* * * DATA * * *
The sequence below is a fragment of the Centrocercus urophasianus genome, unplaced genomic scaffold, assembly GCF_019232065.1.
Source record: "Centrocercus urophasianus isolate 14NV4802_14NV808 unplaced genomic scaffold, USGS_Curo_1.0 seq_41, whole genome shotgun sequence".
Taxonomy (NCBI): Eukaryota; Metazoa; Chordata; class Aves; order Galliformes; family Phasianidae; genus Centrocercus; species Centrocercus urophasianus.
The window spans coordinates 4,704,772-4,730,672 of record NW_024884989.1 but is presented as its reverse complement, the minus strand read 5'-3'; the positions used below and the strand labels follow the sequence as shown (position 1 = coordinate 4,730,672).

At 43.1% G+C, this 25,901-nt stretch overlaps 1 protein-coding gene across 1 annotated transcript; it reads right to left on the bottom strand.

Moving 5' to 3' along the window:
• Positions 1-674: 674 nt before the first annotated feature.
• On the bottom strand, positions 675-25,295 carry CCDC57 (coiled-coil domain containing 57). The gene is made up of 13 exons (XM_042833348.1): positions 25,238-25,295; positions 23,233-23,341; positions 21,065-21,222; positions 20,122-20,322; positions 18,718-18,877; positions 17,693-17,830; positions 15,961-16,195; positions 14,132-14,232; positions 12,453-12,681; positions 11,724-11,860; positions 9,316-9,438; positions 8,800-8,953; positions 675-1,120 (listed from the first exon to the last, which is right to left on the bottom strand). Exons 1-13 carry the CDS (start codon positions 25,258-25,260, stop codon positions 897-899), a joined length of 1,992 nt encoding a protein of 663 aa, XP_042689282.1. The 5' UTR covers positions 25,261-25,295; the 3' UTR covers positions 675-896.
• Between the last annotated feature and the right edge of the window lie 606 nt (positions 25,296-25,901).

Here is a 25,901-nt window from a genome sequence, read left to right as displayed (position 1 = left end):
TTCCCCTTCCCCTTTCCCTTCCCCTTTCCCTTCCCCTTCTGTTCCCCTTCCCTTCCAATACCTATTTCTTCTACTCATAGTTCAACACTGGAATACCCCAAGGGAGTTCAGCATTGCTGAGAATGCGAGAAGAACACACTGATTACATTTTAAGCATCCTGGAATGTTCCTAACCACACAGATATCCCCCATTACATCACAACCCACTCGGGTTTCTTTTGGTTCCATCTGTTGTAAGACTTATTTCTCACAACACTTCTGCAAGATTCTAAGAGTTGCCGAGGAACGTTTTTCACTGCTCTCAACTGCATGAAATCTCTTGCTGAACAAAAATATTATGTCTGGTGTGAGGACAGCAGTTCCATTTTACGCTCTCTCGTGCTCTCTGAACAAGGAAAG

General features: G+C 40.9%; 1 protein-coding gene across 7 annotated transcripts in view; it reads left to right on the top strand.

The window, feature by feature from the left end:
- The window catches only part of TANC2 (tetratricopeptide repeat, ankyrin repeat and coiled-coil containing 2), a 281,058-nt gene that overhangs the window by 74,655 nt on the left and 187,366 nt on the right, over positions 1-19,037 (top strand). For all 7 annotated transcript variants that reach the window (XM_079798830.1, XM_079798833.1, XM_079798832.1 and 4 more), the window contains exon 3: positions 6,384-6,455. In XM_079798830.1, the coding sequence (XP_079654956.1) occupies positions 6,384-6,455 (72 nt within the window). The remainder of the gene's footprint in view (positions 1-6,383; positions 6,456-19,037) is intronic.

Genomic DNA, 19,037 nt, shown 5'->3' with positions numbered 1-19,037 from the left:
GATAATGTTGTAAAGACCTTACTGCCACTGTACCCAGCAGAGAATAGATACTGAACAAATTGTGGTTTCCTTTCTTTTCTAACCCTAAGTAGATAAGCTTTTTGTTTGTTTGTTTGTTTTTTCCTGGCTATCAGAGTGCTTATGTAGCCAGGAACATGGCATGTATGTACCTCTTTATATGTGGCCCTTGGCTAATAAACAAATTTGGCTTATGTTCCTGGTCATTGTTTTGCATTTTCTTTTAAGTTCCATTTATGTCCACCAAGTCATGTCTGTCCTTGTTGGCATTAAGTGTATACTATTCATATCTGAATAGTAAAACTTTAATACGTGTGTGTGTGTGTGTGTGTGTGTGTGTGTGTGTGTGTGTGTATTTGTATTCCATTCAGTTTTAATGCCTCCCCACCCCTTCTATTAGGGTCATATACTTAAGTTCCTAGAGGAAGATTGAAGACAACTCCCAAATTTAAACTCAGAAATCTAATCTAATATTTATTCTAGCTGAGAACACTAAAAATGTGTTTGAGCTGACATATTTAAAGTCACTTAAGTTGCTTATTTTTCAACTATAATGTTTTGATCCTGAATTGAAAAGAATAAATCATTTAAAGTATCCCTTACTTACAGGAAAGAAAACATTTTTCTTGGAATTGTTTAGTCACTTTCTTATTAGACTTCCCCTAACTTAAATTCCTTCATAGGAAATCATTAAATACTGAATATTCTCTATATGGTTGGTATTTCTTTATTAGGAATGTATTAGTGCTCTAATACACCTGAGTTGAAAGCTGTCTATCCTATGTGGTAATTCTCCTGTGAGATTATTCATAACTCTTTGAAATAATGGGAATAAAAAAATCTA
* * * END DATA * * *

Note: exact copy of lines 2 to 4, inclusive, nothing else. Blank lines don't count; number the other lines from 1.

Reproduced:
Source record: "Centrocercus urophasianus isolate 14NV4802_14NV808 unplaced genomic scaffold, USGS_Curo_1.0 seq_41, whole genome shotgun sequence".
Taxonomy (NCBI): Eukaryota; Metazoa; Chordata; class Aves; order Galliformes; family Phasianidae; genus Centrocercus; species Centrocercus urophasianus.
The window spans coordinates 4,704,772-4,730,672 of record NW_024884989.1 but is presented as its reverse complement, the minus strand read 5'-3'; the positions used below and the strand labels follow the sequence as shown (position 1 = coordinate 4,730,672).